Microsoft Was Asked A Critical Question About Its Future Yesterday — And Its Response Wasn't Encouraging

steve ballmer microsoft surface announcement

Photo: Microsoft

Microsoft has three critical product launches coming up, and only one of them is Windows 8.The other two critical product launches are:

  • The “Surface” tablet (Microsoft’s integrated iPad)
  • Windows Phone 8 and the now-expected Microsoft Phone (two different launches–the latter product hasn’t been announced yet).

These two products won’t generate much revenue for Microsoft, but they’re still critical.


Because the world’s going mobile, and Microsoft is nowhere in mobile.

On the phone side, Microsoft’s Windows Phone software has been well-reviewed, but consumers just don’t see the need for it. Mobile is now dominated by Apple’s iPhone (iOS) and Google’s Android. Windows-based phones are a fine alternative, but they’re an alternative in a market in which few people see a need for an alternative.

On the tablet side, meanwhile, Microsoft is currently nowhere. Apple owns most of the market with the iPad, and Android owns the rest. The “Surface” is Microsoft’s last best hope to make any real noise in the tablet market. And given that tablets are now cannibalising PC sales, it is critical that Microsoft make some noise here.

Last year, in the most profound change in the computing market in two decades, more smartphones and tablets (mobile) were sold worldwide than PCs (see chart below). Overall, Windows has only a tiny sliver of this mobile market. The more share Microsoft loses in mobile, the more share Microsoft loses of the overall personal computing market. And the more share Microsoft loses in the personal computing market, the less valuable Microsoft’s “platform” becomes.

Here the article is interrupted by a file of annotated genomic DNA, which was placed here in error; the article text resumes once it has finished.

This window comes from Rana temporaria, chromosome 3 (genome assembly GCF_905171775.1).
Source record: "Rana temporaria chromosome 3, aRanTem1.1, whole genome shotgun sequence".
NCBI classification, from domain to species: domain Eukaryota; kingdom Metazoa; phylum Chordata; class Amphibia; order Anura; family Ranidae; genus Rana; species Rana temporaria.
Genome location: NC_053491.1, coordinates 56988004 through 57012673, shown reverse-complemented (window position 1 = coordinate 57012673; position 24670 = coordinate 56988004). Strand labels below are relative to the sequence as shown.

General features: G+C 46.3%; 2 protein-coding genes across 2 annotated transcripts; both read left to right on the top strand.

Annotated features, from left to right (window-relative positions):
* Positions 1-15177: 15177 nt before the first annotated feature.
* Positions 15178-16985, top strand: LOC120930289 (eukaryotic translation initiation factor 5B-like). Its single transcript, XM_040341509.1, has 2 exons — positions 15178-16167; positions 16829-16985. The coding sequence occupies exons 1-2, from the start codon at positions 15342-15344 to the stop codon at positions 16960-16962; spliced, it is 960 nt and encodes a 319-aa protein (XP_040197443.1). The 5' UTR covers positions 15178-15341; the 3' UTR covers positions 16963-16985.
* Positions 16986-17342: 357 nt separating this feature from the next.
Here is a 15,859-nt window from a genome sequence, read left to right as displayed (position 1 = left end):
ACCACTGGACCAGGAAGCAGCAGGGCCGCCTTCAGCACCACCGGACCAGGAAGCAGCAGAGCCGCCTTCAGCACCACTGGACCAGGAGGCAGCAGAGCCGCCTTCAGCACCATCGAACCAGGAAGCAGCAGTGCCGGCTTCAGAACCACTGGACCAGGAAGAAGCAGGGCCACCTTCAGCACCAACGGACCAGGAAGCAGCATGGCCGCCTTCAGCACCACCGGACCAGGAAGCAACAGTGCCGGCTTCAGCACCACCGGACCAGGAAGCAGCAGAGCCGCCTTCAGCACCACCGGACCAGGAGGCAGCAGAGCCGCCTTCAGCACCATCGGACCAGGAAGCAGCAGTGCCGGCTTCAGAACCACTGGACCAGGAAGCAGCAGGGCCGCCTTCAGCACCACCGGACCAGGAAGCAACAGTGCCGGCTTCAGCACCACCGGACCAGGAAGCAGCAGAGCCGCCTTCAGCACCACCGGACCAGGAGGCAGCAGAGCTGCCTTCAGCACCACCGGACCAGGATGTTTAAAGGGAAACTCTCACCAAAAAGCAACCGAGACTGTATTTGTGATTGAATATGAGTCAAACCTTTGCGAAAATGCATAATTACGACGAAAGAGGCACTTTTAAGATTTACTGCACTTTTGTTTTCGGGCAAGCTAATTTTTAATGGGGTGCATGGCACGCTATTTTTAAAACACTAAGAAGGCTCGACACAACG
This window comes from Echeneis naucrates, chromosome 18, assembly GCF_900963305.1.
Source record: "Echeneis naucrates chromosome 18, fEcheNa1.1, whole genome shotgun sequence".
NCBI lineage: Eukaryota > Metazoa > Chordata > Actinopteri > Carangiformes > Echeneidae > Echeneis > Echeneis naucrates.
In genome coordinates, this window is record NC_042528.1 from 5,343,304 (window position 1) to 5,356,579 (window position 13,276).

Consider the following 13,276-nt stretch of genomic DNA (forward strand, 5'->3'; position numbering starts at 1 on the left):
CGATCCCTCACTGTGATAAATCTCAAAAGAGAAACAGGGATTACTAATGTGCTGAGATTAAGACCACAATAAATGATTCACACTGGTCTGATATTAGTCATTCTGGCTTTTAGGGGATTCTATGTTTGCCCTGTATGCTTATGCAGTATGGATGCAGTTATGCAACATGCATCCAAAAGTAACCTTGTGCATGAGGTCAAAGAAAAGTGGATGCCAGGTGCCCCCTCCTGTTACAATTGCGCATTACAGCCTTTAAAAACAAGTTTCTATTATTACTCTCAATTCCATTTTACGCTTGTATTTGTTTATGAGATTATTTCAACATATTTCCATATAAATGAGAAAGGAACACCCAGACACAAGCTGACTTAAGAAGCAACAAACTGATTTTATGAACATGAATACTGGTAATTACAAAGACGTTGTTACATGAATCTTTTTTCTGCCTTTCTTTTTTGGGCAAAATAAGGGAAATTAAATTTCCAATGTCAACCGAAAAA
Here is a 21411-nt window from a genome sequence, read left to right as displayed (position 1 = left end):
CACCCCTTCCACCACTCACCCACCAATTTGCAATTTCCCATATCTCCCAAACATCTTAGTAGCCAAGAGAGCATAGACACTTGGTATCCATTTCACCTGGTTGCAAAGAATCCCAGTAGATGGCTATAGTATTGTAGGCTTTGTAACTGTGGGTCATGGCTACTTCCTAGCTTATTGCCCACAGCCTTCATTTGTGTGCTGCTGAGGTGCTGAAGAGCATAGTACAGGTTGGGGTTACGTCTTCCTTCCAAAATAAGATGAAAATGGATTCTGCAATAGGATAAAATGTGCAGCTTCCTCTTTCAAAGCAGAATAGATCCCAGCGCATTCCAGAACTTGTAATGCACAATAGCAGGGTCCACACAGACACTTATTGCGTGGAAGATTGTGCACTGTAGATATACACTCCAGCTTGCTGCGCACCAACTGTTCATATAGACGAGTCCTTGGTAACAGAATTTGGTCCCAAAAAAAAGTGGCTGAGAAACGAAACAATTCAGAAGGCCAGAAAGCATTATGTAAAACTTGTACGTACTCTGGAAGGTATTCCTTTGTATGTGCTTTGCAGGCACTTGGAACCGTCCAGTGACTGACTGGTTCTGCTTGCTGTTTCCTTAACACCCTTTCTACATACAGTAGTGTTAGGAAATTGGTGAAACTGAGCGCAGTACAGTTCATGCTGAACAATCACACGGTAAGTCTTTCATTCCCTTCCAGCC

global internet devices, editorial sidebar

In our opinion, there is very little chance that Microsoft and its hardware partners will ever be able to turn around Microsoft’s fortunes in mobile. But any chance is better than no chance. So these product launches are critical.Microsoft started taking pre-orders for the Surface tablet last week.

So, what’s the customer demand for the “Surface” been like so far?

Microsoft was asked that question directly on its earnings call last night.

It’s answer was not encouraging:

QUESTION (Goldman analyst Heather Bellini): [C]an you give us a sense of your expectations for Surface in the quarter, or if you can’t do that, can you give us a sense for what pre-orders were thus far, just to give us a sense of how that’s ramping out of the gate and what your expectations are there for that?

ANSWER (Microsoft CFO Peter Klein): Yeah, thanks Heather, right now we’re focused on our launch both of Surface and Windows 8 next week and so that’s really what we’re excited about and the opportunity to show people all the great devices, all the great capabilities and so we’re not talking about that now.

Translation: How are ‘Surface’ pre-orders? No comment.

If the pre-orders for the “Surface” had been impressive, it seems a safe bet that Peter Klein would have said so.

SEE ALSO: “The State Of The Internet: 2012” [CHARTS]

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